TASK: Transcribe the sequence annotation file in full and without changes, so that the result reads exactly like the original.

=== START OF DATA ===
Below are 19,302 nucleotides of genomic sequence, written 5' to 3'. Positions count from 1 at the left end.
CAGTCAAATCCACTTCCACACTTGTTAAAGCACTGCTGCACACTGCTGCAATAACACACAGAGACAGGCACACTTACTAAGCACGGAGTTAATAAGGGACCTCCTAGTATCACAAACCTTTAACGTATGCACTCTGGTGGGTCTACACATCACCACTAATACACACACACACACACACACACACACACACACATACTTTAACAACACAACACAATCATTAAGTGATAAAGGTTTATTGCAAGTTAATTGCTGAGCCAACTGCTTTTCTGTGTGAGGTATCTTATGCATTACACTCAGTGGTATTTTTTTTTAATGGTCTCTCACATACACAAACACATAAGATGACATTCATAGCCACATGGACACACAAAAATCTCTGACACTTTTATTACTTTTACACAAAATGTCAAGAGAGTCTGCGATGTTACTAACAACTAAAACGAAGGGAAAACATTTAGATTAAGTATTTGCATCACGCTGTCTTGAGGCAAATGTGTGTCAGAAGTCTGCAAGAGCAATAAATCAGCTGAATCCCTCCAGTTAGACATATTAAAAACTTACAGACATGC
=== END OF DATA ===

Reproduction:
Below are 19,302 nucleotides of genomic sequence, written 5' to 3'. Positions count from 1 at the left end.
CAGTCAAATCCACTTCCACACTTGTTAAAGCACTGCTGCACACTGCTGCAATAACACACAGAGACAGGCACACTTACTAAGCACGGAGTTAATAAGGGACCTCCTAGTATCACAAACCTTTAACGTATGCACTCTGGTGGGTCTACACATCACCACTAATACACACACACACACACACACACACACACACACATACTTTAACAACACAACACAATCATTAAGTGATAAAGGTTTATTGCAAGTTAATTGCTGAGCCAACTGCTTTTCTGTGTGAGGTATCTTATGCATTACACTCAGTGGTATTTTTTTTTAATGGTCTCTCACATACACAAACACATAAGATGACATTCATAGCCACATGGACACACAAAAATCTCTGACACTTTTATTACTTTTACACAAAATGTCAAGAGAGTCTGCGATGTTACTAACAACTAAAACGAAGGGAAAACATTTAGATTAAGTATTTGCATCACGCTGTCTTGAGGCAAATGTGTGTCAGAAGTCTGCAAGAGCAATAAATCAGCTGAATCCCTCCAGTTAGACATATTAAAAACTTACAGACATGC